Soul-Soothing Soups

Mary Ellen Diaz's soups are good enough for Chicago's best restaurants. Instead, she gives them away to people in need.


"Pie is a symbol of community, and giving the first slice is like giving the best," says Mary Ellen Diaz, the founder of an innovative Chicago soup kitchen called First Slice. "This organization gives the first slice to people who rarely get anything special." A former chef at Chicago's acclaimed North Pond restaurant, Diaz feeds 400 homeless people each week, preparing delicious meals with fresh, locally grown, mostly organic ingredients—dishes like butternut squash soup or spicy multigrain-vegetable soup. Diaz has thought up two inspired ways for the community to help her cause: Chicagoans can sign up for several months' worth of prepared meals to go (duck confit with sour cherries, mojito chicken) or they can eat at First Slice Pie Café, in the Lincoln Square area (4401 N. Ravenswood Ave.; 773-506-7380 or The year-old café serves a seasonal menu, including made-from-scratch pies. Profits from both the private-chef service and the café help feed the homeless.

What inspired you to leave your job as a chef and launch First Slice?

I had a great restaurant career, but I felt like I had to make a choice about whether or not to stay. I wanted to be home at night reading books to my little girl instead of slaving away in the kitchen. So it actually started with me wanting to have time for my family while I was figuring out what to do. I was also reading a lot about Jane Addams [the social reformer who co-founded Chicago's Hull House, one of America's first settlement houses, in 1889]. She ran her own community kitchen that served food to people living on the street. She also helped women who were trying to enter the workforce. Jane Addams is still very much the inspiration for First Slice. I also started volunteering in soup kitchens, and I realized feeding 40 to 50 people takes talent. I never thought of using my skills that way until then.

What kind of food do you cook at First Slice?

Last year we made a lot of Cajun food to feed displaced victims of Hurricane Katrina. We also get a lot of requests for food with Latin flavors, dishes that might use tortillas. Smothered pork chops are really popular. A pot of greens is definitely a big thing, because most people on the street don't have access to farm-fresh produce. It's interesting: A lot of our clientele grew up in rural communities, and they know more about growing fruit and vegetables than I do. They ask really specific questions about the soil and the farming methods. It's wonderful that we can make that fresh-from-the-farm connection.

Where do most of your ingredients come from?

I use a lot of the same local suppliers that I did when I was a restaurant chef. The farmers I work with are community-based and a bit quirky and anti-establishment, like me.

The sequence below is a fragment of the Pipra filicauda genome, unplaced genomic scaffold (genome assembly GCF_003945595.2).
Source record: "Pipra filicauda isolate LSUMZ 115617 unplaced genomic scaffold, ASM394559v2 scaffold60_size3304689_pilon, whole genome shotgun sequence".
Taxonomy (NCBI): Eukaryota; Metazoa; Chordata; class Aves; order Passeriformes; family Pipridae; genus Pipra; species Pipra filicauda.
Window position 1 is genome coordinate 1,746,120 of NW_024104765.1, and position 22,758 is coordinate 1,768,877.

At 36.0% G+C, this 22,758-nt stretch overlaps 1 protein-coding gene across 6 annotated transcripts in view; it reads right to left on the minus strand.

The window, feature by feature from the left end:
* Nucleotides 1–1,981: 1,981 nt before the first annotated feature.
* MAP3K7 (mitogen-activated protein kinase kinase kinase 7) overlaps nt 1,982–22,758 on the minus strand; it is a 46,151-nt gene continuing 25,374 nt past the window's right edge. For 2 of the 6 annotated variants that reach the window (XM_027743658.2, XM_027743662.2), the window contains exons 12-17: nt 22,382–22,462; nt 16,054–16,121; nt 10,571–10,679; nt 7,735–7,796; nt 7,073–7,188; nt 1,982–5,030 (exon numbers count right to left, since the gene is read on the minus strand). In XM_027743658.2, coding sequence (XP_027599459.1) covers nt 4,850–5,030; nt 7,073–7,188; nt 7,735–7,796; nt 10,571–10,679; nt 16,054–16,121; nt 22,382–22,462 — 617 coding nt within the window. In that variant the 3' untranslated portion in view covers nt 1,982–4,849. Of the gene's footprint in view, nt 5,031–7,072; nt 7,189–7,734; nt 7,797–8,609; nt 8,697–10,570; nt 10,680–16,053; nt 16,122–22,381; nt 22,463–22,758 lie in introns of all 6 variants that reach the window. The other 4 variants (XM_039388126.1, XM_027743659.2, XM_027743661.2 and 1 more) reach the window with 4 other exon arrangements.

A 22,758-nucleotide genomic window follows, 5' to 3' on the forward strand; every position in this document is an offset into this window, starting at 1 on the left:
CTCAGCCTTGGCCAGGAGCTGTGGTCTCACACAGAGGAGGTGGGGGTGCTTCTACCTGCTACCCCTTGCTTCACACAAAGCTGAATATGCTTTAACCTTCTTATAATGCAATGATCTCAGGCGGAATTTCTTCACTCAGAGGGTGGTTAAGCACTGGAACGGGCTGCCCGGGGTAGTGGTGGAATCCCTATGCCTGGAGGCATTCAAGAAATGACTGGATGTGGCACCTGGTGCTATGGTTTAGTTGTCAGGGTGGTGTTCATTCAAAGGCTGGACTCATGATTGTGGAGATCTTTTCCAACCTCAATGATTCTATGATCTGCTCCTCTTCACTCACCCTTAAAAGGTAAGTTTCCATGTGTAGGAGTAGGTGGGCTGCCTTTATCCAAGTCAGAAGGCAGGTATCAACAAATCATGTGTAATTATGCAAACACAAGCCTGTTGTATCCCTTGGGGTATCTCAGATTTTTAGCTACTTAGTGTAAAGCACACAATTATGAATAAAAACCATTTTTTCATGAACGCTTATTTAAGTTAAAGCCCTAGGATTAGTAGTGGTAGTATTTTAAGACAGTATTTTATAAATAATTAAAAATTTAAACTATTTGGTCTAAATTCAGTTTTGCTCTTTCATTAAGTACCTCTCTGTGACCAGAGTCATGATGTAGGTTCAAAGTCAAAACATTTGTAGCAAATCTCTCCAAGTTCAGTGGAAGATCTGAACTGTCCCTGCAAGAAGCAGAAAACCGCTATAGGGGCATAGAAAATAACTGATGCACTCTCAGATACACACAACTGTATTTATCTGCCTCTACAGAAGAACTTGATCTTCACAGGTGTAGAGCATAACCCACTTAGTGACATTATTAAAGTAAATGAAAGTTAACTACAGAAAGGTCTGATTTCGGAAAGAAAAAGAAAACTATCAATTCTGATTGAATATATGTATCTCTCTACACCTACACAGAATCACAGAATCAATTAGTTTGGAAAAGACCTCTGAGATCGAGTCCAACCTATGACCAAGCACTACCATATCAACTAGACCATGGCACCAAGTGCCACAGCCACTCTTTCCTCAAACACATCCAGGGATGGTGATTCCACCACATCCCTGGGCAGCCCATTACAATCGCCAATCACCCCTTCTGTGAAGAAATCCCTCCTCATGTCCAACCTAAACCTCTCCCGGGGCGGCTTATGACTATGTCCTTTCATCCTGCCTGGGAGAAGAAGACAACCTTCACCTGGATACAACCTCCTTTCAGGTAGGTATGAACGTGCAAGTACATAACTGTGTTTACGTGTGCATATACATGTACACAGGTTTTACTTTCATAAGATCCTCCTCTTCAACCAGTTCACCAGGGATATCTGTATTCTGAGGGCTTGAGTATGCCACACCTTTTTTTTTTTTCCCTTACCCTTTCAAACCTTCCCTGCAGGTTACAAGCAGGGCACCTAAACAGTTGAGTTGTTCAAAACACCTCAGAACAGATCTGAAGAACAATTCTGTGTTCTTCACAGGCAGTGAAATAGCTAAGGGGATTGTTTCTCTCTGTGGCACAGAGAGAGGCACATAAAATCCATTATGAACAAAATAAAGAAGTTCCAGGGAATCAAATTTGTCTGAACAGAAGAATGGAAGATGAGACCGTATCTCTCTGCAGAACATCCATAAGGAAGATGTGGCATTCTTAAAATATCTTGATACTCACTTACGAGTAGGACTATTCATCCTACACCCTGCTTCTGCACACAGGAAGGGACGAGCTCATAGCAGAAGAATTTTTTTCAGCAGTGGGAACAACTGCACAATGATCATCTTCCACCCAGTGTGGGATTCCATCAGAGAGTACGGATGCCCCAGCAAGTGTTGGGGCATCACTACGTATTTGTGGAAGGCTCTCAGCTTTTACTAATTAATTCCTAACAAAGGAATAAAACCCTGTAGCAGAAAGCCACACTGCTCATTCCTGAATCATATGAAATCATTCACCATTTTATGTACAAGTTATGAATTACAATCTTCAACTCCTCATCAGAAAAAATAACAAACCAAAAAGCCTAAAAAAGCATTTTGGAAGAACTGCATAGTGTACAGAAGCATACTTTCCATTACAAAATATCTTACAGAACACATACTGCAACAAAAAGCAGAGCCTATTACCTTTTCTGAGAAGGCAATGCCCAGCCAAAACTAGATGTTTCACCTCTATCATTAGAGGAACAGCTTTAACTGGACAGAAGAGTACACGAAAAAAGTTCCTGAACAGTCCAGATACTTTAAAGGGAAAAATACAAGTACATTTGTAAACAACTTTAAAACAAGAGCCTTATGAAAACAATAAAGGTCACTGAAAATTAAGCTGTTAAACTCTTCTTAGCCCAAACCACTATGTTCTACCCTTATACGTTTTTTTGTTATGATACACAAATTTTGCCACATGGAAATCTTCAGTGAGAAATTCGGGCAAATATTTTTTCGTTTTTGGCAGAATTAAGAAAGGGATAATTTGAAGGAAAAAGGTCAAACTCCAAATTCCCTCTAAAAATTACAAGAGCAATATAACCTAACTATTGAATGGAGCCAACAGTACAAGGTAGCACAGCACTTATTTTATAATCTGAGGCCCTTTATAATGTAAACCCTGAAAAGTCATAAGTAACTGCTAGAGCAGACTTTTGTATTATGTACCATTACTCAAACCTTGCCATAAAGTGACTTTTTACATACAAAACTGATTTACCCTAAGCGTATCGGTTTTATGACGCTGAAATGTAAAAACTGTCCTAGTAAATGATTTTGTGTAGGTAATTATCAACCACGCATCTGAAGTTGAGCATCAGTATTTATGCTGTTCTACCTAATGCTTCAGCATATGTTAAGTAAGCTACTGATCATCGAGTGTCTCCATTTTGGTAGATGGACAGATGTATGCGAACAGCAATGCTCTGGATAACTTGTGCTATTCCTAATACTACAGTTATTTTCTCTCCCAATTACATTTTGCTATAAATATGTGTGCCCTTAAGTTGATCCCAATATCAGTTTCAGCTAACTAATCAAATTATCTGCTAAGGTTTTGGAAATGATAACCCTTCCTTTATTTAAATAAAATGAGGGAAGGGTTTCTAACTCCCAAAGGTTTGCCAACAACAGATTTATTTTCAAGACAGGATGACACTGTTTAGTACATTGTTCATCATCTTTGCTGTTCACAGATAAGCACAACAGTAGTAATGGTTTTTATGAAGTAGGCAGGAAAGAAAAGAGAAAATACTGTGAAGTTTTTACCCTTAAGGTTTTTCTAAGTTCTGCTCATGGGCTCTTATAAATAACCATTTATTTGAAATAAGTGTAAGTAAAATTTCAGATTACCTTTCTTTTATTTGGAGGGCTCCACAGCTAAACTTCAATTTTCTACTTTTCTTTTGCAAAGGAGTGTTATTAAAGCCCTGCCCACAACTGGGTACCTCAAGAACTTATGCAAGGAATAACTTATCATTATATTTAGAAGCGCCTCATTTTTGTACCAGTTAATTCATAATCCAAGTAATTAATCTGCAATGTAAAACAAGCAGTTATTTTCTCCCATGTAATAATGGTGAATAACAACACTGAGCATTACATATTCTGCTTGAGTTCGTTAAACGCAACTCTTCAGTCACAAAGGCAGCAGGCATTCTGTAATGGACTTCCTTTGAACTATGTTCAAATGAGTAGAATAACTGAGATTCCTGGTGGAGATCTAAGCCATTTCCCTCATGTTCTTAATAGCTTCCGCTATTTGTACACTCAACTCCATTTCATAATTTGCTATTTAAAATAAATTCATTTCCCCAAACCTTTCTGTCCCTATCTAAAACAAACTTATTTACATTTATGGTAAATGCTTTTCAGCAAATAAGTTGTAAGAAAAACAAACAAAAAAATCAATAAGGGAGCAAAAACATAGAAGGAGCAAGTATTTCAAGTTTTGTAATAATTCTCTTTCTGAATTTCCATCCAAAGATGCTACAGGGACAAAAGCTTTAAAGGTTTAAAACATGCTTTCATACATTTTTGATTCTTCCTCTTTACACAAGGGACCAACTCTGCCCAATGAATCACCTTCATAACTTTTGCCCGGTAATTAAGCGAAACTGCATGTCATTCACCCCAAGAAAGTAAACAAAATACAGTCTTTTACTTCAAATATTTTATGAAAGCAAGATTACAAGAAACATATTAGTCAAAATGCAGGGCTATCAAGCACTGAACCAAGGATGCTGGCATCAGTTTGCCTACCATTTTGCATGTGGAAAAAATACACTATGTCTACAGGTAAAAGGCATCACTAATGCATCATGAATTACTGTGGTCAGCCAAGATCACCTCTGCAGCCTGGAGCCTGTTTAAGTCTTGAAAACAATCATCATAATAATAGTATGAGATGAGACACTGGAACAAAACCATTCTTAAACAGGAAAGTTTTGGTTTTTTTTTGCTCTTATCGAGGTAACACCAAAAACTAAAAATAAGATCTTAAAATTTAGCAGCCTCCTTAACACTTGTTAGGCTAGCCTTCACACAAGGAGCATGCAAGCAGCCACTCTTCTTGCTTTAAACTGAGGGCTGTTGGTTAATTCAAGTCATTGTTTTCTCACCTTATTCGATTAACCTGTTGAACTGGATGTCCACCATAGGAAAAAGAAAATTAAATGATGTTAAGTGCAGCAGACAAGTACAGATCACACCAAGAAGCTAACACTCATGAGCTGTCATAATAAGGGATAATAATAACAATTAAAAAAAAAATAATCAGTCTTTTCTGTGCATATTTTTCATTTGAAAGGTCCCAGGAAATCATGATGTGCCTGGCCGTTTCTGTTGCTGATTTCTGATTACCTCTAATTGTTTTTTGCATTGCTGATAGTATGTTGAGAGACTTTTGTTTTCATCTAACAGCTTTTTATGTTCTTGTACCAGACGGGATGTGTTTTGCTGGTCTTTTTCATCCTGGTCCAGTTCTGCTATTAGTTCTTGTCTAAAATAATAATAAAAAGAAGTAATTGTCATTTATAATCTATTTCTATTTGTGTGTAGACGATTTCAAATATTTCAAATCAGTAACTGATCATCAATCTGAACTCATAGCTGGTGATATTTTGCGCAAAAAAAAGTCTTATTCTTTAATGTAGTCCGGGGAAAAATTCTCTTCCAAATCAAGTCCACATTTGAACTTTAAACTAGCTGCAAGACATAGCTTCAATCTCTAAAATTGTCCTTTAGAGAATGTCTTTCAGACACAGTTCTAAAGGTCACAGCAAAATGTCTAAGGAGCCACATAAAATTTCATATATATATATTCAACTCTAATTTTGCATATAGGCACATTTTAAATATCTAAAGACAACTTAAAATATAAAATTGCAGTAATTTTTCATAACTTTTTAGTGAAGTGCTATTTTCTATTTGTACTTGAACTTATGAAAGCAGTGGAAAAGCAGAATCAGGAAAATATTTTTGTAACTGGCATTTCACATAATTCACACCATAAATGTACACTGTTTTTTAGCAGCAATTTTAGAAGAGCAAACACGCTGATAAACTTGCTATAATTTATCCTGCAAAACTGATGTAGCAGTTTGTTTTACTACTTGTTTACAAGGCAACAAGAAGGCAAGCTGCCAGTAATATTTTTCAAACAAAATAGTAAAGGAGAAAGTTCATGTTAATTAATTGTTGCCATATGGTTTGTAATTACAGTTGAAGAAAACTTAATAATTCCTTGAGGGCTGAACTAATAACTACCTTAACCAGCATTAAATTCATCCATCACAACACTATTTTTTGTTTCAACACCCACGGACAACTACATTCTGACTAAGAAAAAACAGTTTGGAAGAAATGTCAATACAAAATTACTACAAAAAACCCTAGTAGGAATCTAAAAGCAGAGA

Is soup a big part of your program?

Definitely. In the fall and winter we serve soup on a street corner every Tuesday night to homeless youth. We probably have 30 different recipes. We hide a lot of vegetables in our soups—I play the same game with the kids on the streets that I do with my own two kids. They might think they're eating just cheddar cheese soup but it's been thickened with vegetables like butternut squash.

What's the biggest lesson you've learned since starting First Slice?

The smallest things can help change somebody's life. Saying hello to a homeless person instead of looking away. Or cooking something really simple and giving it to a homeless person so she feels good. Once I was at a shelter and saw a woman crying. I offered her some muffins, and she ate so many of them. I didn't really think about it until I saw her out on the street weeks later and she lifted up her sleeve and pinched her skin and said that I gave her her fat back. She had been addicted to drugs and anorexic, and she said the muffins were so good they gave her back an appetite. She was so happy about gaining weight.

How do you work with volunteers?

There's a food writer who comes in four hours a week and all she does is roll pie dough for us. She just loves pie dough. We serve a lot of pie, and making pie dough is really therapeutic. There's a man who comes in and just wants to chop onions. He recently applied for a job at a new gourmet store. He didn't get it, but I was thrilled that chopping onions gave him the confidence to start looking for a job; he's been out of work for so many years.

What's the best way for people to help feed the homeless?

Make a connection with a food pantry and find a way to donate nutritious food. Fresh fruit and vegetables are always appreciated. Canned beans are always great to have around. Rice and all sorts of dried grains. Canned tomatoes and jarred salsa. I have issues with the fact that the first thing I see in most food pantries are overstarched, oversugared things. Homeless people need nutritious food as much as anyone, even more.

What do you eat to stay healthy?

A lot of salads, like one with carrots from the farm, radishes, organic greens, blue cheese, spiced pecans and pepitas [pumpkin seeds]. With bacon on the side.

How do you find balance in your life between work and family?

What's neat is that I can bring my kids to anything we do at First Slice; they love what I do and they love to come with me. The people get a kick out of them, and vice versa. My daughter mentioned to me this morning that when it's her birthday, she is going to have a party and ask people to bring her a toy that she can donate to kids in need. How great is that?

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